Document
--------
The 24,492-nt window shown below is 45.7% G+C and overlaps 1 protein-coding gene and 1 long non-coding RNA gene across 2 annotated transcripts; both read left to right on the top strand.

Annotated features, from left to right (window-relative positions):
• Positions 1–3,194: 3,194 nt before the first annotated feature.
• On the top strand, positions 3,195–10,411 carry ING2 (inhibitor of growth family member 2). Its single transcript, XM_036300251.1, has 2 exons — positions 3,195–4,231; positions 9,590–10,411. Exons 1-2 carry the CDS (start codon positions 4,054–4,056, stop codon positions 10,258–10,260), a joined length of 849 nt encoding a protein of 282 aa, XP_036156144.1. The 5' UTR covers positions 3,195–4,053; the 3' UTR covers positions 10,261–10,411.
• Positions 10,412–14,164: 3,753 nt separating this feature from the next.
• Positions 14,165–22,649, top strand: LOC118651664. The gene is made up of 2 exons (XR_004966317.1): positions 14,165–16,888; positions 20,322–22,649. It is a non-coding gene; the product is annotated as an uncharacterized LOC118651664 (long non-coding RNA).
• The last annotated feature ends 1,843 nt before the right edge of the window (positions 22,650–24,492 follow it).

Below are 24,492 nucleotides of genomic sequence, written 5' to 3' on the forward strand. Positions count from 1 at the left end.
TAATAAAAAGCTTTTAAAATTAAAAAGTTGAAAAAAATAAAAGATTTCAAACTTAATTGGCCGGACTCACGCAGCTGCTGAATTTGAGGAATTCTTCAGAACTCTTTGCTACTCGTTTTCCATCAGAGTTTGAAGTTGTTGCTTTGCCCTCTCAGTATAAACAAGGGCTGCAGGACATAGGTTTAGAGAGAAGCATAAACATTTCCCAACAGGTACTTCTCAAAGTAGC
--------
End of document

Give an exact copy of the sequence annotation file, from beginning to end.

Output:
The 24,492-nt window shown below is 45.7% G+C and overlaps 1 protein-coding gene and 1 long non-coding RNA gene across 2 annotated transcripts; both read left to right on the top strand.

Annotated features, from left to right (window-relative positions):
• Positions 1–3,194: 3,194 nt before the first annotated feature.
• On the top strand, positions 3,195–10,411 carry ING2 (inhibitor of growth family member 2). Its single transcript, XM_036300251.1, has 2 exons — positions 3,195–4,231; positions 9,590–10,411. Exons 1-2 carry the CDS (start codon positions 4,054–4,056, stop codon positions 10,258–10,260), a joined length of 849 nt encoding a protein of 282 aa, XP_036156144.1. The 5' UTR covers positions 3,195–4,053; the 3' UTR covers positions 10,261–10,411.
• Positions 10,412–14,164: 3,753 nt separating this feature from the next.
• Positions 14,165–22,649, top strand: LOC118651664. The gene is made up of 2 exons (XR_004966317.1): positions 14,165–16,888; positions 20,322–22,649. It is a non-coding gene; the product is annotated as an uncharacterized LOC118651664 (long non-coding RNA).
• The last annotated feature ends 1,843 nt before the right edge of the window (positions 22,650–24,492 follow it).

Below are 24,492 nucleotides of genomic sequence, written 5' to 3' on the forward strand. Positions count from 1 at the left end.
TAATAAAAAGCTTTTAAAATTAAAAAGTTGAAAAAAATAAAAGATTTCAAACTTAATTGGCCGGACTCACGCAGCTGCTGAATTTGAGGAATTCTTCAGAACTCTTTGCTACTCGTTTTCCATCAGAGTTTGAAGTTGTTGCTTTGCCCTCTCAGTATAAACAAGGGCTGCAGGACATAGGTTTAGAGAGAAGCATAAACATTTCCCAACAGGTACTTCTCAAAGTAGC